Cleveland: Keeping Christmas at Home
Ramona: The War on Happy Holidays
Richard Day: Cold in Minnesota, and in the Hearts of Men
Actually, I don't mean brilliant politics here. It may be. But I really mean brilliant ethics. There is no doubt in my mind that people who came to the United States as children, who were raised here and work here and who consider this their culture, not should be allowed to stay.
This is a personal issue for me. I know an 18 year old in this situation. I will, naturally be vague about the details. This person came to the United States at age 2 and graduated from a public high school here. This person is as American as anyone I know, except by accident of birthplace. This person has no emotional connection to Mexico and, if sent back there, would live culturally as a foreigner.
Did this person's parents break U.S. immigration laws? Yes. Do I care? Not really. We don't hold children responsible for the decisions of their parents. Also, I don't think that they should be deported either.
Indeed, I'd go much farther than the president. I would make the child a citizen rather than give them renewable work permits in perpetuity. I would not the child eligible for deportation should they commit a crime. I would extend to them all of the rights and responsibilities of citizenship.
I understand that this is unfair to those who apply for residency in the U.S. through normal channels. I understand that a line is being jumped. But I do not think that the sanctity of that line is as important as the individual circumstances of this child.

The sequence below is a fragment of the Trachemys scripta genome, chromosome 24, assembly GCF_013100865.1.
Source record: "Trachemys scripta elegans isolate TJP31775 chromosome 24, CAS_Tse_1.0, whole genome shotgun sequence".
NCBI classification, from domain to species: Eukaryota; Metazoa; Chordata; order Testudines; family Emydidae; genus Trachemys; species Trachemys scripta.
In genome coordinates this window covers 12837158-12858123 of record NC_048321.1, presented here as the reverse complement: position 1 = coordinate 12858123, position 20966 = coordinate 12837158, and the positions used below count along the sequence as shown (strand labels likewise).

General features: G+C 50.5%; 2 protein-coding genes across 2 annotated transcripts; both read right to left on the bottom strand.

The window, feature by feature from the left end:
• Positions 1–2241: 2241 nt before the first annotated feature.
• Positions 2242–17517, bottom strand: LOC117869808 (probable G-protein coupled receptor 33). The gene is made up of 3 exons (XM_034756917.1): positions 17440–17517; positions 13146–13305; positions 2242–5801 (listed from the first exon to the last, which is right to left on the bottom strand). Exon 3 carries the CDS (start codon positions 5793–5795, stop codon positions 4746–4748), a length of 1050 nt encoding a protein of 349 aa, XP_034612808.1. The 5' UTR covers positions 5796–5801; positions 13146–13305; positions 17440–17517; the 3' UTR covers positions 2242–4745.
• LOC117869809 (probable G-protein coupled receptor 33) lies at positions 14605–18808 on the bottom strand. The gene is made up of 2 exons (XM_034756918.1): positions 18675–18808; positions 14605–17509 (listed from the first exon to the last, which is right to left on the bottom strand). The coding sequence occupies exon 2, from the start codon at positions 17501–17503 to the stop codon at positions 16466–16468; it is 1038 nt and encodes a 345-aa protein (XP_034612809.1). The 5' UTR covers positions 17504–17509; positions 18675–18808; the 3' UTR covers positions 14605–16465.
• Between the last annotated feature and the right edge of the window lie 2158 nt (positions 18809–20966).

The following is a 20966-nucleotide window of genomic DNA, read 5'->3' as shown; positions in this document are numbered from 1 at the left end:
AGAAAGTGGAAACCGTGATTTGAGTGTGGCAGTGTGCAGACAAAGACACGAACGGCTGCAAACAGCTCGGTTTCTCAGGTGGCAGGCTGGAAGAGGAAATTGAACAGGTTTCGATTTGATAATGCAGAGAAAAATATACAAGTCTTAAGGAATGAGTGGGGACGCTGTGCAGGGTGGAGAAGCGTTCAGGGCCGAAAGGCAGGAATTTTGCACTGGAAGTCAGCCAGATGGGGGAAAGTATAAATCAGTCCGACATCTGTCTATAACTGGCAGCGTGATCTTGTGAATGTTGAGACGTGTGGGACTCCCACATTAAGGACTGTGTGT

To me, blanket immigration amnesty merely admits that we've been living for years on the labor of these "illegal" fellow citizens and that we have to stop. What about the unemployed people who were born here? The truth is, it makes no difference. The 12 million people living and working illegally in the United States are not going to be deported, en masse. Not only can the government not figure out how to do that, the public would never stand for it. There would be too many individual injustices for the public to face.
Also, I don't see how removing 12 million productive people from the economy will do anything for America's unemployed. This is not going to bring those lost construction jobs back. This is not going to revitalize American manufacturing. We'd be better off keeping these people, putting them on the books, getting them market salaries, expanding our tax base and expanding the aggregate consumer demand that creates jobs in the first place.
But, the line! These people jumped the line! It's true. Sometimes that's how you get ahead in life. I think that these people are very brave. I've veered away from the core issue, though. I don't see how anyone can disagree with Obama's decision regarding minors who accompanied their parents to America. How can you tell those Americans to go back to a home they never knew?